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I was an angsty child.
Even now, as I type that sentence, I can envision my father reading this; he’s in his home-office, laughing his deep belly laugh as he takes his glasses off, and thinks, “That’s an understatement.”
I always had angsty teenage dreams and always wanted to be somewhere other than exactly where I was. The teen movies geared toward my age-group at the time made me want to move to a big city.
I wanted to be free and independent—far away from my family (which I have discovered is not that amazing). And even further away from my “boring life” on Alaska’s mountain.
Oh my gosh, if I could go back and talk to my 14-year-old self.
I look back now and see signs of my budding alcoholic behaviors, even at a young age. But I also believe you are born an addict. I have always run from my issues or felt that moving or changing my surroundings would make things easier or better. (Hint: it’s not true.)
I was a daily drinker by the time I was 18 and constantly moving into my early 30s; I was hoping the change would change my circumstances. It didn’t.
Deep down, I knew I couldn’t run from my addiction or my problems, but it wasn’t until recently that I realized I had to stop running. I had a complete nervous breakdown while exiting an abusive relationship, which included a 30-day in-patient stay at a treatment center.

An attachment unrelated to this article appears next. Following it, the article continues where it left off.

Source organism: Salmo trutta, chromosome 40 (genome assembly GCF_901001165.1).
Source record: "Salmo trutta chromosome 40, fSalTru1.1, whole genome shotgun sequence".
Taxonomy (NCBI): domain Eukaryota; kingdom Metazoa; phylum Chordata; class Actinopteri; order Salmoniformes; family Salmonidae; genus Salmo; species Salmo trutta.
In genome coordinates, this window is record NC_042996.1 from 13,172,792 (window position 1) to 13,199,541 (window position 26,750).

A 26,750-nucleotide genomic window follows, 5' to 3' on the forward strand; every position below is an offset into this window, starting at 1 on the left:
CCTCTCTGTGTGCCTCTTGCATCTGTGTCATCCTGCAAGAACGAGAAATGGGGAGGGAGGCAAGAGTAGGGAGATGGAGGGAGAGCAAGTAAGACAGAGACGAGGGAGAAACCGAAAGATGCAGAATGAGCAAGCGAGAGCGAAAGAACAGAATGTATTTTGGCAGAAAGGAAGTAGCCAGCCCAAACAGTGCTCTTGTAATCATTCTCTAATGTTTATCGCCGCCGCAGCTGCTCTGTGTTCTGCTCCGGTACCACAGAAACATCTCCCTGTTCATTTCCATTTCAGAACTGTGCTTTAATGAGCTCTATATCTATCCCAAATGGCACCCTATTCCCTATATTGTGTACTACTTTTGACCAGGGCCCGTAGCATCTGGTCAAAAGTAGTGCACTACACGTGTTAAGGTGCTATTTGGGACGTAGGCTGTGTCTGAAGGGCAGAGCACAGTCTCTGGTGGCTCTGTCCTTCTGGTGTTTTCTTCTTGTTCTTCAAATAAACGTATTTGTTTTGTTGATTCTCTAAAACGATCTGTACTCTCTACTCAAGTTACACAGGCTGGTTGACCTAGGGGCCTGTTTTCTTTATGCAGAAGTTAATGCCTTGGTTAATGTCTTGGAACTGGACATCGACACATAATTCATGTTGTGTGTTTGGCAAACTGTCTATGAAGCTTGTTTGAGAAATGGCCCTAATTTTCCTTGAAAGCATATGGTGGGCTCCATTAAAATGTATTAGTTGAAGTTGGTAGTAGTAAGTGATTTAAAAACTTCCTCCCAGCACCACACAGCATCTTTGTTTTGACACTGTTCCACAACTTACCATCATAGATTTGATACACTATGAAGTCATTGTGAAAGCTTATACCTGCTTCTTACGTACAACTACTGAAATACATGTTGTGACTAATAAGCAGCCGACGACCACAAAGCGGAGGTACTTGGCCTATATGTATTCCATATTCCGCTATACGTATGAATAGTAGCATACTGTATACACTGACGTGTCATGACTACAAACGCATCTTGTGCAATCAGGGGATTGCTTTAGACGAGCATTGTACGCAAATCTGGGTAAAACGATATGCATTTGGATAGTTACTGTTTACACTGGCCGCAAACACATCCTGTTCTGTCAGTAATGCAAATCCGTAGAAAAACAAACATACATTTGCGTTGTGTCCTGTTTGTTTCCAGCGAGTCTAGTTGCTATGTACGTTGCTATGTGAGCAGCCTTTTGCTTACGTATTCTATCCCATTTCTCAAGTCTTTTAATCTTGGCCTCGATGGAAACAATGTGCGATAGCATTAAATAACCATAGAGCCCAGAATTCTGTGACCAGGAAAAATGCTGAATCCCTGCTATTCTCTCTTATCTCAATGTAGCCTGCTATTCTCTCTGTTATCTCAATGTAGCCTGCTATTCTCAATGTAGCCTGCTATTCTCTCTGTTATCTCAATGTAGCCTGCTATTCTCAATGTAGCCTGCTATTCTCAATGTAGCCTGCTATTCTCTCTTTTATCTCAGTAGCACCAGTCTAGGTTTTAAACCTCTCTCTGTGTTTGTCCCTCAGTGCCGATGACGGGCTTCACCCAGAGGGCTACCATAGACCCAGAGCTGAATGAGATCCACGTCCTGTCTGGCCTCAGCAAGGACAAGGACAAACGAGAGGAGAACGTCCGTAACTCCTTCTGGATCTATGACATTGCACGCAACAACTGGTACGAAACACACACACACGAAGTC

Do you want proof of my changed self? I just signed a lease for my second year at the same apartment! I don’t even know the last time I lived in the same apartment for two years—big changes for sure.
With the current setting of 2020—the pandemic, working from home, and spending so much time alone—I spend my fair share of time overthinking, looking for new jobs, and looking at new apartments thinking, “Maybe a move to California is what I need.” The list goes on and on.
But, now, I catch myself and realize I am uncomfortable and moving won’t change that. Being in the early throws of sobriety (18 months), learning to be alone, and unbreaking decades of bad habits is hard work in a pandemic. And I want to run!
Yesterday, as I was walking my mini Goldendoodle, Milo, coming down a hill toward my apartment, I had the most amazing moment of clarity. I looked at my cute, brick apartment building, sitting on top of a hair salon, and thought to myself: I have made all my 14-year-old dreams come true.
I live in a cute building in the bustling city of Seattle, with a grown-up job, away from my family (again, not the coolest thing), and have the freedom to live my dreams. I can do whatever I want to do; I can be whoever I want to be. Fourteen-year-old, Coyote-Ugly-loving me would be ecstatic!
But I had forgotten all about that girl—the one who dreamed those dreams up on the mountain—because she had been buried by the 20 years of mistakes it took me to get here.
The point of all of this is:
Even on the hardest days, weeks, or months—no matter how I feel I’m falling short by not being or doing enough, or when I’m struggling with anxiety, or whatever the issue might be—I have to remember that I’ve finally achieved what that angsty pre-teen dreamed of so many years ago before life got hard and complicated.
I will find the gratitude in that and try not to take myself so seriously moving forward. In our current world climate, I will take all the wins I can get. You never know, I might make my 25-year-old dreams come true too.